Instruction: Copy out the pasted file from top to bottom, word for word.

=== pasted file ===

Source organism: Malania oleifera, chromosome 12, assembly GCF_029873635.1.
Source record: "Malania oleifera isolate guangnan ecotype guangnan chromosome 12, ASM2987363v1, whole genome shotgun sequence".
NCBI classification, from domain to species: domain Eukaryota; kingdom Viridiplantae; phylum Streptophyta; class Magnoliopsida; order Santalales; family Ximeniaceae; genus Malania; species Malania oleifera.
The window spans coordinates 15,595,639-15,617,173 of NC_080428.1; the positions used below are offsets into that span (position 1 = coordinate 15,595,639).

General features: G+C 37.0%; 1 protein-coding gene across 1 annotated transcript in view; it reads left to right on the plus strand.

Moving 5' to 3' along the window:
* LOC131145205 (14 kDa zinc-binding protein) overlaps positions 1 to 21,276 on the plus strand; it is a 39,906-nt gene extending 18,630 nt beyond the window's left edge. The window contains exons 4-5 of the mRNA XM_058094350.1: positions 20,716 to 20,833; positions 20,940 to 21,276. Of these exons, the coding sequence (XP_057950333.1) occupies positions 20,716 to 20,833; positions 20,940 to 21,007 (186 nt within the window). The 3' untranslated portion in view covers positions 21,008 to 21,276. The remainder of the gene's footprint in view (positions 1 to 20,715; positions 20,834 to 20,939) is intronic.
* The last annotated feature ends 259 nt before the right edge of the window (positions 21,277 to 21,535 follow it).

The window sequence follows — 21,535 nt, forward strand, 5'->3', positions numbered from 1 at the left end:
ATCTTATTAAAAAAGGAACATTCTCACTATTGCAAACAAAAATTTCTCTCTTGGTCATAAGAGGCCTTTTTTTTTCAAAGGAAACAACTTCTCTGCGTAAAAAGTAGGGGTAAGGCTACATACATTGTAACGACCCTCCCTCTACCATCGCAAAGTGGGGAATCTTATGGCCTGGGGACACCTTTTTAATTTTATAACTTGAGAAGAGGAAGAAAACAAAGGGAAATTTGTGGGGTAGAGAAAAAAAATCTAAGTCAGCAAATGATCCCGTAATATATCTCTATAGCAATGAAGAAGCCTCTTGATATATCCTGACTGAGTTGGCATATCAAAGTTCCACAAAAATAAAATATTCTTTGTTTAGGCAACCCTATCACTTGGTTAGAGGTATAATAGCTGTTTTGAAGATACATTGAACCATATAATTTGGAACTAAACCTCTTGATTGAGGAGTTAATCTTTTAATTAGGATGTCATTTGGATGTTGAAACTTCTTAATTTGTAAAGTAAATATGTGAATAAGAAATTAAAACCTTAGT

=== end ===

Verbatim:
Source organism: Malania oleifera, chromosome 12, assembly GCF_029873635.1.
Source record: "Malania oleifera isolate guangnan ecotype guangnan chromosome 12, ASM2987363v1, whole genome shotgun sequence".
NCBI classification, from domain to species: domain Eukaryota; kingdom Viridiplantae; phylum Streptophyta; class Magnoliopsida; order Santalales; family Ximeniaceae; genus Malania; species Malania oleifera.
The window spans coordinates 15,595,639-15,617,173 of NC_080428.1; the positions used below are offsets into that span (position 1 = coordinate 15,595,639).

General features: G+C 37.0%; 1 protein-coding gene across 1 annotated transcript in view; it reads left to right on the plus strand.

Moving 5' to 3' along the window:
* LOC131145205 (14 kDa zinc-binding protein) overlaps positions 1 to 21,276 on the plus strand; it is a 39,906-nt gene extending 18,630 nt beyond the window's left edge. The window contains exons 4-5 of the mRNA XM_058094350.1: positions 20,716 to 20,833; positions 20,940 to 21,276. Of these exons, the coding sequence (XP_057950333.1) occupies positions 20,716 to 20,833; positions 20,940 to 21,007 (186 nt within the window). The 3' untranslated portion in view covers positions 21,008 to 21,276. The remainder of the gene's footprint in view (positions 1 to 20,715; positions 20,834 to 20,939) is intronic.
* The last annotated feature ends 259 nt before the right edge of the window (positions 21,277 to 21,535 follow it).

The window sequence follows — 21,535 nt, forward strand, 5'->3', positions numbered from 1 at the left end:
ATCTTATTAAAAAAGGAACATTCTCACTATTGCAAACAAAAATTTCTCTCTTGGTCATAAGAGGCCTTTTTTTTTCAAAGGAAACAACTTCTCTGCGTAAAAAGTAGGGGTAAGGCTACATACATTGTAACGACCCTCCCTCTACCATCGCAAAGTGGGGAATCTTATGGCCTGGGGACACCTTTTTAATTTTATAACTTGAGAAGAGGAAGAAAACAAAGGGAAATTTGTGGGGTAGAGAAAAAAAATCTAAGTCAGCAAATGATCCCGTAATATATCTCTATAGCAATGAAGAAGCCTCTTGATATATCCTGACTGAGTTGGCATATCAAAGTTCCACAAAAATAAAATATTCTTTGTTTAGGCAACCCTATCACTTGGTTAGAGGTATAATAGCTGTTTTGAAGATACATTGAACCATATAATTTGGAACTAAACCTCTTGATTGAGGAGTTAATCTTTTAATTAGGATGTCATTTGGATGTTGAAACTTCTTAATTTGTAAAGTAAATATGTGAATAAGAAATTAAAACCTTAGT